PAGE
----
I’ve been working on the Queen Anne Rowhouse but have gotten behind in blogging about it. With the exception of the shingles, most of the major projects on this house are done. In December I finished the hinged panels. Here are pics of the chimney side; I’ll post about the stair side next.
When I made the chimney I intended for it to be flush against the exterior. But because the panel was warped and I couldn’t get it to hang quite straight, I ended up with a gap where the chimney wouldn’t meet the exterior wall. Here you can see it from the top – the gray part is supposed to be all hidden under the eave, but instead it juts out.
This gets worse approaching the bottom, with a big gap where the chimney isn’t meeting the foundation.
I decided to rectify this with egg carton stones on the inside, built up to provide extra depth and hide the gap. I started by painting the area with my gray grout color.
Next I cut a couple of shims out of scrap wood. These would fill in some of the gap.
I cut a piece of wood to bring the bottom of the chimney flush with the panel.
Painted all the pieces gray and glued them on.
While they were drying, I tackled the top of the chimney. Since the gray top now shows I needed to add some texture to it so it would look more like the rest of the chimney. Except for at the very edge, I didn’t have enough space between the top of the chimney and the eave to add egg carton, so instead I used watered down wood filler. I just spread it around and made it kind of lumpy with my finger.
Then painted it gray like everything else.
With the shims in place, I started adding egg carton stone to the bottom of the chimney. If you haven’t done this before and want to know how, there’s sort of a tutorial here. I did a few layers of egg carton on the very edge to fill in the big gap where the chimney meets the foundation.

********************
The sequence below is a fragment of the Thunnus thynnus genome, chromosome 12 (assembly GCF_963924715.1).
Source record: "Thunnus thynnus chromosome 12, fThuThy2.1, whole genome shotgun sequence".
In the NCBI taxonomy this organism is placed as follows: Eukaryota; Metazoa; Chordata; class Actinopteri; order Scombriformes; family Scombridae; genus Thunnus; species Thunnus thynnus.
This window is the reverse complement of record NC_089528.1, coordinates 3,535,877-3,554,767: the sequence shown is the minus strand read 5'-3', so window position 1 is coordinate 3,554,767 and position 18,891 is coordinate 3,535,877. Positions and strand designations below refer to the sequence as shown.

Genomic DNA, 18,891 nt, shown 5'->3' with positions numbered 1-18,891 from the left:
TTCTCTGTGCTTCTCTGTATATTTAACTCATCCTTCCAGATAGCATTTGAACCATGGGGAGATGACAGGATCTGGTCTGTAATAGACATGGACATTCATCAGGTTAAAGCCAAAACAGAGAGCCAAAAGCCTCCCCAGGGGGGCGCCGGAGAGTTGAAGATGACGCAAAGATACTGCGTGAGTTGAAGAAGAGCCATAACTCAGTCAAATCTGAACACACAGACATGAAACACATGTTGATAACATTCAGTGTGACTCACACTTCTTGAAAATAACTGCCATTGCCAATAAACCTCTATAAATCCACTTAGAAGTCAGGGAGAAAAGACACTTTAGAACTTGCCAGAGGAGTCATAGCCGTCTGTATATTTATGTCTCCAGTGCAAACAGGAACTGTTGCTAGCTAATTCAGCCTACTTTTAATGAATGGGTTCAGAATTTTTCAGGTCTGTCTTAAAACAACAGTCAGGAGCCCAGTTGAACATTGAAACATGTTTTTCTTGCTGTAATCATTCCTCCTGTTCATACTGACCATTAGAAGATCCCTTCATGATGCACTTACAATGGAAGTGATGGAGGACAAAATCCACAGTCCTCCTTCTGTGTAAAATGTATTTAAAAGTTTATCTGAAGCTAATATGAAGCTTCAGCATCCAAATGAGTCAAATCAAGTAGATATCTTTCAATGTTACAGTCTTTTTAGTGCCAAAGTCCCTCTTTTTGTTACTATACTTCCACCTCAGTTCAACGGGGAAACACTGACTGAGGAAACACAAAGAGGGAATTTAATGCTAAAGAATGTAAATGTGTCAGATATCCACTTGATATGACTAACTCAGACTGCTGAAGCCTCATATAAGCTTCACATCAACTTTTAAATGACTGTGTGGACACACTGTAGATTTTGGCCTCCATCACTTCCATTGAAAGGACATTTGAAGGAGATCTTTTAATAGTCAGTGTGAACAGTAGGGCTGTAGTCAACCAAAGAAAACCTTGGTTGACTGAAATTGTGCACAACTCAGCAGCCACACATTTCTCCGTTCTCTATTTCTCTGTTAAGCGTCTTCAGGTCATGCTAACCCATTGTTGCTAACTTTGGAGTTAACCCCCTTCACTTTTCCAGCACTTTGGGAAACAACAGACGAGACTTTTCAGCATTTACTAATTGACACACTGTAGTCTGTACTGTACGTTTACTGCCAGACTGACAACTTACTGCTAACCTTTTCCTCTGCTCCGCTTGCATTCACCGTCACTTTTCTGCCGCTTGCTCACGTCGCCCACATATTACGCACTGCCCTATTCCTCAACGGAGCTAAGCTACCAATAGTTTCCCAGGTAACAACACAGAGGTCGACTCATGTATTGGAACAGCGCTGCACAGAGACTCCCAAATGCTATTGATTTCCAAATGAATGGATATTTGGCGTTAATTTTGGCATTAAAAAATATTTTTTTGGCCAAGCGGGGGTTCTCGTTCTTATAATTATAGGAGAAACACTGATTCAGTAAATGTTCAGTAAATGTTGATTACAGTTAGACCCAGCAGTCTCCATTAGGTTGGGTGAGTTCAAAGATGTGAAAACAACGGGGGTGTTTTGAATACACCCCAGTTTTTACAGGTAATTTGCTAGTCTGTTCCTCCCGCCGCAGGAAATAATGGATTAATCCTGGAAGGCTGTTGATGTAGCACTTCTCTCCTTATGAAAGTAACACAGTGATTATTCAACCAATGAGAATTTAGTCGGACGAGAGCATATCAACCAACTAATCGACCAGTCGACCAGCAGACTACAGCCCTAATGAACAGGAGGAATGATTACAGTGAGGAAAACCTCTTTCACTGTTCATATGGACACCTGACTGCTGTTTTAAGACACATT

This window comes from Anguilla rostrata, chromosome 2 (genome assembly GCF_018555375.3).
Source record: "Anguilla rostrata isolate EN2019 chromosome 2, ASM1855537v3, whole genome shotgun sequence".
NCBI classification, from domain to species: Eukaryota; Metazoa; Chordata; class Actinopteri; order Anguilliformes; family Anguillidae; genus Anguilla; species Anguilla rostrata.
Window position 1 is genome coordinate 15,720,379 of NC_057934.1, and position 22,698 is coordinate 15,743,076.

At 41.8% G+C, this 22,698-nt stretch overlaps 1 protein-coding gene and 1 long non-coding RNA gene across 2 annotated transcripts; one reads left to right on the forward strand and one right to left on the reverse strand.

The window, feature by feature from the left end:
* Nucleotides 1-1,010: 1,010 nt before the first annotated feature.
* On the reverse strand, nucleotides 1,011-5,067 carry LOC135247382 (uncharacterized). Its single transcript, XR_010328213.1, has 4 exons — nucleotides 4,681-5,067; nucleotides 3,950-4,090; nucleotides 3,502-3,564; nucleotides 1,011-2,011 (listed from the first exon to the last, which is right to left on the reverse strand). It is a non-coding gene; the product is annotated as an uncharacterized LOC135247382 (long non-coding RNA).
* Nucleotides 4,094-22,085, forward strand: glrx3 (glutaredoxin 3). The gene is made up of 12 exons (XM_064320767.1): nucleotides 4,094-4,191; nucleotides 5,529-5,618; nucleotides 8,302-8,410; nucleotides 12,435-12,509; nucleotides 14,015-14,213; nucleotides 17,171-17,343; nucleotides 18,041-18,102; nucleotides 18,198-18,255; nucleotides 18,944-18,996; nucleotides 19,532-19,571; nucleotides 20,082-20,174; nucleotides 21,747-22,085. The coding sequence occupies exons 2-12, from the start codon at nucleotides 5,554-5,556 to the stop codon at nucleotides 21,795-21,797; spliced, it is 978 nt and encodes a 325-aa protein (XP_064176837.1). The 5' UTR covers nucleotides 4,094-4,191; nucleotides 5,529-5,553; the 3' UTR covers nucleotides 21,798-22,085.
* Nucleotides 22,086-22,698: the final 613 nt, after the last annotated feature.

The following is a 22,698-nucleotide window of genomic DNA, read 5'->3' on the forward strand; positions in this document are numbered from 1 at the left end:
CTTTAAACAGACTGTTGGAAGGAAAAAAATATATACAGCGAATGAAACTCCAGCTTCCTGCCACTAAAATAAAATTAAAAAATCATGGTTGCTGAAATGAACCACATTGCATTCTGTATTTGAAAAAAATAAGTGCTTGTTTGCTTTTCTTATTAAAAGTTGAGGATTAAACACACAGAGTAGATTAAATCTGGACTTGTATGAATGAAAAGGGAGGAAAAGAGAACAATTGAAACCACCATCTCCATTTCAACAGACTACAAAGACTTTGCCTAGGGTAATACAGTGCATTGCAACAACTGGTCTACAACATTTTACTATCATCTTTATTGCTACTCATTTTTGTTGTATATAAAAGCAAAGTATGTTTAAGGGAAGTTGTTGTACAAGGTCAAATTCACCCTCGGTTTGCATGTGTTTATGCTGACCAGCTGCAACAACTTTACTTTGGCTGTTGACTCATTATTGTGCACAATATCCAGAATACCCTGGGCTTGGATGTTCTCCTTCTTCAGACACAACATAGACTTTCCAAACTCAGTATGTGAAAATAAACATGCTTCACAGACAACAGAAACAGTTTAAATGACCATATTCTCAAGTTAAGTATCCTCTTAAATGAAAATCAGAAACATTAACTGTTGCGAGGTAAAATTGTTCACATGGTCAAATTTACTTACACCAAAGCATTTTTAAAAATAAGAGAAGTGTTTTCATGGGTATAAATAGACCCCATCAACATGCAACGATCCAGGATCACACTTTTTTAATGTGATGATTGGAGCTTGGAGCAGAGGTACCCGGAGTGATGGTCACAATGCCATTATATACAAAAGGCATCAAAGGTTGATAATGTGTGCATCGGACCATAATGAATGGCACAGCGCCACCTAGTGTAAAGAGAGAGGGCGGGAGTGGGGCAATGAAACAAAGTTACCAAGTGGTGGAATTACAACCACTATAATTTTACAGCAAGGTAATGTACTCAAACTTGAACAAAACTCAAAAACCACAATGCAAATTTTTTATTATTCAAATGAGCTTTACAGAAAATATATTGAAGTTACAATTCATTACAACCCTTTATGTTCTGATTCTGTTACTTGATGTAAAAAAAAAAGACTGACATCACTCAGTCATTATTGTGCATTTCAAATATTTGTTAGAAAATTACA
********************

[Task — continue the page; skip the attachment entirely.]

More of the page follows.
I continued the stones up the side.
Closed, you can see that the egg carton meets the wall better than before.
With all the stones glued on, next it was time to paint with the dry brush. Previously I realized I needed a house colored strip at the bottom where the panel would not be covered by wallpaper (you’ll see why below), so I painted that, then masked it so I wouldn’t get stone paint on it.
Up top, the transition from stone to wood filler was kind of abrupt so I added some egg carton just to the front edge. I opened and closed the panel as I was doing this to make sure it would still close.
Here’s how it looks closed — much better than the uniform gray it was before!
And here’s the finished chimney from the side. It closes nicely and the gap is essentially hidden. As an added bonus, the egg carton I added to the front edge of the chimney top provides friction that helps hold the door closed, before they were added it kept popping open.
The next step is to add matte varnish. The stones are wet in this photo; after drying they’re not quite so dark.
There was still a gap at the top of the panel, visible from the front. I added a piece of strip wood to fill up that space. The strip wood is tapered where it meets the edge of the chimney so there isn’t an abrupt “step” where it ends.
On the front, I added quarter round. This is glued partially to the panel and partially to the strip wood I added. (If I hadn’t added the strip wood, the quarter round would have jutted up above the panel and been visible from the inside. Sorry if that’s unclear, it was hard to get a photo!)
Next came wallpaper. I had to think about this a bit. I’d already glued the crown molding to the ceiling because I realized it wouldn’t line up with the rest of the crown if I attached it to the panel (again, due to the warping). But this panel does get chair rail and baseboard. I ran the flowered wallpaper all the way up to the bottom of the second floor wallpaper. The transition is hidden by the second floor baseboard, but since the first floor crown molding is glued to the ceiling you can’t tell that the wallpaper extends beyond it.
If my panel had fit correctly, I wouldn’t have been able to extend the chair rail and baseboard all the way to the edge of the panel, because it would have bumped into the back of the fireplace. Because of the gap, though, I could just run the trim all the way across. A silver lining!
Here it is with the trim glued on. I think it came out great. I could have done a better job trying to match the wallpaper pattern with the wall beside it, but since it’s very hard to see the insides of these rooms with the panel closed, I decided not to worry about it.
The finished product!